When the naturalist and broadcaster Chris Packham announced he wanted to write a series of children’s books, his agent began to line up editors at the big London publishing houses. But Packham had other ideas. He wanted to strike a deal for a minuscule advance with a non-profit publishing operation based in Preston, Lancashire, and run completely by students. And that’s what Packham got, signing a five-book deal for worldwide rights with UCLan Publishing, which is based at the University of Central Lancashire and might just shake up the whole world of books, given half a chance.
In May, UCLan Publishing won the Nick Robinson Newcomer Award at the Independent Publishing Awards, with judges saying: “There’s a distinct difference to UCLan’s approach – a disruptive spirit and an infectious enthusiasm.” And much of the driving force for that comes from the publisher’s director, Debbie Williams, who oversees the 50-odd students on the university’s MA publishing course and prepares them for the world of work in the industry – the course has a whopping employability rate of 96 per cent.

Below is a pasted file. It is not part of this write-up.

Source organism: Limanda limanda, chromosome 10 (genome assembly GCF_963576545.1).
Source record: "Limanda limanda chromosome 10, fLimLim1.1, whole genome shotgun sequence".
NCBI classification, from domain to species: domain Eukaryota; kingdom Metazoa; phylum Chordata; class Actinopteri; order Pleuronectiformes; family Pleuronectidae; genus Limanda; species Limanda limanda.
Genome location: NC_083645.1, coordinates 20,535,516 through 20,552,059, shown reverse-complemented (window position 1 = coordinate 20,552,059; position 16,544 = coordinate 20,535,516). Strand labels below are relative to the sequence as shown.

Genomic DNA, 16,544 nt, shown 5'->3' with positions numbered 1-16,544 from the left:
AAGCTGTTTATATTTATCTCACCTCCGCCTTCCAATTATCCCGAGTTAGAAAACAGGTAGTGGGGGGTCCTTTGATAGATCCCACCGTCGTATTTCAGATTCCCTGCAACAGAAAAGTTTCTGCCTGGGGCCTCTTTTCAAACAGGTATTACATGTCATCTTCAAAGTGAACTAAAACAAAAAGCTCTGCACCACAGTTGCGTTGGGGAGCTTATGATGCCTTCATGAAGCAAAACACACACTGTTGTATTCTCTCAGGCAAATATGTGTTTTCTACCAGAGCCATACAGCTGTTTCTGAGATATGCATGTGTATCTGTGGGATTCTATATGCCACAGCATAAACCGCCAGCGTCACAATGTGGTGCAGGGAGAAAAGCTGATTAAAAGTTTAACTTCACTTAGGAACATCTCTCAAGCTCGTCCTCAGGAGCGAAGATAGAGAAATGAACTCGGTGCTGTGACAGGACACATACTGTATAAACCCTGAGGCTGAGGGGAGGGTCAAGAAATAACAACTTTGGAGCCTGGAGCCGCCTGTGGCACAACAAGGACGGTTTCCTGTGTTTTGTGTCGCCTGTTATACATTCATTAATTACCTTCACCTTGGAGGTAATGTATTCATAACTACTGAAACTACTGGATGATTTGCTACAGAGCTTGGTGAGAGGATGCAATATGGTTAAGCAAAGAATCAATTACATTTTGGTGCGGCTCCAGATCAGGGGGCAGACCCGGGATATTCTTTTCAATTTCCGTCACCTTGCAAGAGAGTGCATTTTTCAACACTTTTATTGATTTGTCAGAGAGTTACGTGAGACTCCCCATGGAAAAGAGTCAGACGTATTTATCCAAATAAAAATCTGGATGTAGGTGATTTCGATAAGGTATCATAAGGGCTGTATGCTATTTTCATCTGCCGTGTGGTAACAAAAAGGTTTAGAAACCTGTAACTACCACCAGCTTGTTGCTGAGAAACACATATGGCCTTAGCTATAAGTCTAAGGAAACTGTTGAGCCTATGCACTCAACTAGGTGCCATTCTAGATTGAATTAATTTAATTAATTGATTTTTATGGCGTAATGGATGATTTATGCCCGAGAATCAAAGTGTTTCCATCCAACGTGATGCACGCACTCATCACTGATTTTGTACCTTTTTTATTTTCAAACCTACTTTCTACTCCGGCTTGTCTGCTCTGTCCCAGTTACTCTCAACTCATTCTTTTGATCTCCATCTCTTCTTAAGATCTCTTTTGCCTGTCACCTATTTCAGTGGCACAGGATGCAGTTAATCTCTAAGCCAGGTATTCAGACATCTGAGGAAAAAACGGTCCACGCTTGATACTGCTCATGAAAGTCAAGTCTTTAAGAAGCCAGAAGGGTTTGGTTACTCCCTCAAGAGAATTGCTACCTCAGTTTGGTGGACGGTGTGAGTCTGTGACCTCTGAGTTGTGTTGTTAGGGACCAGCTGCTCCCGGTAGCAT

The students on the course basically run UCLan Publishing as their day-to-day studies. They decide what books they will publish from the “tons of submissions” they receive, they work with authors on editing, they do the typesetting, cover design, marketing and get the books into the hands of readers. They are, for all intents and purposes, a real publisher, and claim to be the only one in the entire world run by students.
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